Back when I was a kid in the 70’s, when you had to euthanize a pet, there were pretty much two ways to do it (depending on whether you lived in an urban or rural area):
1. Take it to the vet, or
2. Take it to the back yard and shoot it.
The latter had the benefit of being fairly economical (my research tells me that .22 long rifle ammunition was around $0.08 per round in 1974 though it seems to cost around $0.07 a round today… adjusting for inflation, 1974’s prices are like $0.35 in 2016 cents which is still pretty cheap) but the former, while costing more, was far more clinical and, on top of that, they took care of the whole disposal issue for you.
(I understand that back before people took their pets to the vet (like in the 1940’s), vets made house calls where they would bring chloroform and, if necessary, a gun. So the whole antiseptic needle on a stainless steel table in a sterile room was, technically, a step up. Kind of.)
Given these particular alternatives, I can kind of see how someone might have hoped for further advancements that resulted in yet another way to do it.
Now we’re living in the future. We don’t have the flying cars we were promised and the whole Cubs in the World Series thing didn’t quite pan out the way we were promised (YET!) but the future has some very, very strange options in some unexpected corners.
There is a business called Peaceful Partings here in town. They will come to your house and euthanize your pet for you. More than that, they not only provide disposal services, they provide such things as cremation services (with urns and everything), they make paw prints from the paw of your deceased pet, and, this is the part that blows my mind, they provide light grief support in that part of their job is to listen to you talk about your pet in the minutes that the process is going on. They bring white blankets and urine pads that they wrap your pet in as they walk back to their vehicle. They provide *HUGS*.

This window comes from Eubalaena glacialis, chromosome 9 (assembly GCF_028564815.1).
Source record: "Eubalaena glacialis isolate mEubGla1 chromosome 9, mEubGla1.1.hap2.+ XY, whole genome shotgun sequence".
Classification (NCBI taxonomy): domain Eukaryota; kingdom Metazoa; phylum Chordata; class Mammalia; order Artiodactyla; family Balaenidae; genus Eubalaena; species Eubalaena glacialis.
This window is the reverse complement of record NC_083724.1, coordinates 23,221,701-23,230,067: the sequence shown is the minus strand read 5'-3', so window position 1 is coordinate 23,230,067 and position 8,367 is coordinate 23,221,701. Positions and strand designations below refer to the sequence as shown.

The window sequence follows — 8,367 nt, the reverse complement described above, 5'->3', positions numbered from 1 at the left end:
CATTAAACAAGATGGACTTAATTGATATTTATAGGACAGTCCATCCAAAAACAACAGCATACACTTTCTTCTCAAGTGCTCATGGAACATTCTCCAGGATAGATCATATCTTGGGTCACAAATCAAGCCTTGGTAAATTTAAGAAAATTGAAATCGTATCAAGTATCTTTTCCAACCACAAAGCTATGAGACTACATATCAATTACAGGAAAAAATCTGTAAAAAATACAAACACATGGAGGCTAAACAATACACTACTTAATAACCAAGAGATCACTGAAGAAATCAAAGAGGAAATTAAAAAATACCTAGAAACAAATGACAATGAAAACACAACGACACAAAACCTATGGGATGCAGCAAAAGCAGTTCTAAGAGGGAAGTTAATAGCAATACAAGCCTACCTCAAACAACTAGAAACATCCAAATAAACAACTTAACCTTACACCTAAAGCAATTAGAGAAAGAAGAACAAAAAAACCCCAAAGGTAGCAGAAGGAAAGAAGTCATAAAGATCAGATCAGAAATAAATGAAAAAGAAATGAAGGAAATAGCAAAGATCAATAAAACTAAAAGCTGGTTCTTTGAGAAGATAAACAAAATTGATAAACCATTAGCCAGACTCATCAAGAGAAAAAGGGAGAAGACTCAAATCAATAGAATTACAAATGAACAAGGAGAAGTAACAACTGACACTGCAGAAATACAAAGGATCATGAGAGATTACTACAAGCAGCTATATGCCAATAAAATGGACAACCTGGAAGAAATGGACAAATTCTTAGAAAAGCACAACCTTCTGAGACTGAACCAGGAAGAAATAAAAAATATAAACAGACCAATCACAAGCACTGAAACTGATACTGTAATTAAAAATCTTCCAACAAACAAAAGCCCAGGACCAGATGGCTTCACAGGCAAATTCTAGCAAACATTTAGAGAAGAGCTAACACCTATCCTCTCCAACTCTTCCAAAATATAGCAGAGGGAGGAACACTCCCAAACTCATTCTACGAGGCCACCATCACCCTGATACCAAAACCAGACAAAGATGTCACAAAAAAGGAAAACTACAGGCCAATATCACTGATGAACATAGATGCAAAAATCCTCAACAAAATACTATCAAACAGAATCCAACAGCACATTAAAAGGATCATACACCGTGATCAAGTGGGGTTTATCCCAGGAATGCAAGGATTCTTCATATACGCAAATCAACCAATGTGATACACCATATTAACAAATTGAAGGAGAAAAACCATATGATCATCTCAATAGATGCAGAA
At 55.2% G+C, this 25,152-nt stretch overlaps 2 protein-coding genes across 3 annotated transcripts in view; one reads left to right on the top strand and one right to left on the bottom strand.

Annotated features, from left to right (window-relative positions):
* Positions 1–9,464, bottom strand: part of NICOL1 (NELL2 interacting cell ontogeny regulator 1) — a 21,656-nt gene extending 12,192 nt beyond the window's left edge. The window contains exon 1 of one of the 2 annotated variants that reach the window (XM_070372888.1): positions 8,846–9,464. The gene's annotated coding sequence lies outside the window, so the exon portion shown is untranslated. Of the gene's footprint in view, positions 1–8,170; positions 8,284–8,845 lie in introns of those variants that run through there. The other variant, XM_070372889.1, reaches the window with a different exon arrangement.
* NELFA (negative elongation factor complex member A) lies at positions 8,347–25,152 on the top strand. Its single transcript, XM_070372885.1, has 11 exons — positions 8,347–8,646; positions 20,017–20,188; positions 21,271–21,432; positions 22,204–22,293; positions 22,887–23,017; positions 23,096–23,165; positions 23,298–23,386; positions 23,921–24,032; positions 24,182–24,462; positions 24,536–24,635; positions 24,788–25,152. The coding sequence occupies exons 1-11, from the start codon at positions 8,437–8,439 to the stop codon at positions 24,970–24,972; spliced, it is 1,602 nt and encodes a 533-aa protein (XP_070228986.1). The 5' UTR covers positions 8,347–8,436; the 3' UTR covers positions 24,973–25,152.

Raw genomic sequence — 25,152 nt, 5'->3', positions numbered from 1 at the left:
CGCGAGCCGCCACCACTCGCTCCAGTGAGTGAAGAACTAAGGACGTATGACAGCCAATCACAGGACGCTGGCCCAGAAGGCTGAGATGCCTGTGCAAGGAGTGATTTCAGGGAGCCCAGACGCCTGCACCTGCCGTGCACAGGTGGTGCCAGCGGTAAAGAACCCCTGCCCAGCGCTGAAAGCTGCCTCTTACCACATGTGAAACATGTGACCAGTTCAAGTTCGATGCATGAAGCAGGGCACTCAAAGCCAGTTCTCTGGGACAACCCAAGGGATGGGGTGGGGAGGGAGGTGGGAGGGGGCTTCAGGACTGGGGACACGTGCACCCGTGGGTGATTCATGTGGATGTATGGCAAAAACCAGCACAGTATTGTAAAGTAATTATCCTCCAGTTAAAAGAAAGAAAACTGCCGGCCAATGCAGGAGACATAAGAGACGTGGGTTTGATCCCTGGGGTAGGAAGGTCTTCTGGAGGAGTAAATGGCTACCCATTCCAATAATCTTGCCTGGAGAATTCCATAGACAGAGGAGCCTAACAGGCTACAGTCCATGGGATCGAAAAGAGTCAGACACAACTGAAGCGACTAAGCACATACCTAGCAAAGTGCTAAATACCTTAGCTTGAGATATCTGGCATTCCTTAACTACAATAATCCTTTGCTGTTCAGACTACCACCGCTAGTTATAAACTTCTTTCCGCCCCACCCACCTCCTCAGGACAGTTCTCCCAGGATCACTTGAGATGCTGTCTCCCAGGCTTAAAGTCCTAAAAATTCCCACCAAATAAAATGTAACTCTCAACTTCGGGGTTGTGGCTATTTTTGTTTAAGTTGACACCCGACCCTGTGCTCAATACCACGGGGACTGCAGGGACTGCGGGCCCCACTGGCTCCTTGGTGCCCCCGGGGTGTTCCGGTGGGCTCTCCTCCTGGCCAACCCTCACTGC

We got the package that involved getting the ashes back in a lovely carved wooden box, getting a terra cotta pawprint of Cecelia’s right front paw, getting a card the night of the procedure with a copy of The Rainbow Bridge (if you haven’t read this before, make sure you either have a hell of a lot of ironic distance or a box of Kleenex because even though it is 100% pure unadulterated glurge, it gets you right in the place that makes you remember your number one buddy from back when), and, on the day that they return the ashes and give you the pawprint, another card with the condolences and signatures of the people who performed the procedure.
When I think about what their job actually physically entails, it’s pretty emotionally intense. You’re going to someone’s house. This person will most likely be an emotional wreck. If there are other people there, these other people will be an emotional wreck. If there are children there, holy cow, will those children ever be an emotional wreck and a half. Then, once you’re there, you perform euthanasia on a pet and, here’s the kicker, part of your job is to *NOT* be emotionally distant from this experience. You have to listen to the story about how this pet got adopted, stories about funny habits the pet had, and how he or she (not “it”, he or she) was a particularly good pet, as pets go.
And then to go to another house and do it again.
When we called (around 5PM) to schedule our euthanasia, after asking questions about the address and name and weight of the pet, they said that they were booked up for the next few hours but they would be able to schedule something for 8:30PM that night. They mentioned a team that would be in our area and from that I gathered that there was more than one team and this other team/these other teams were *NOT* in our area. Assuming that the process at our house was not particularly short and not particularly long, and given the size of Colorado springs that would be split up by a maximum of two teams, and assuming that their evening started when we called around 5PM, and assuming they can do between one and two of these an hour… means that, on the night that we called, these people performed about 4 procedures before they got to our house.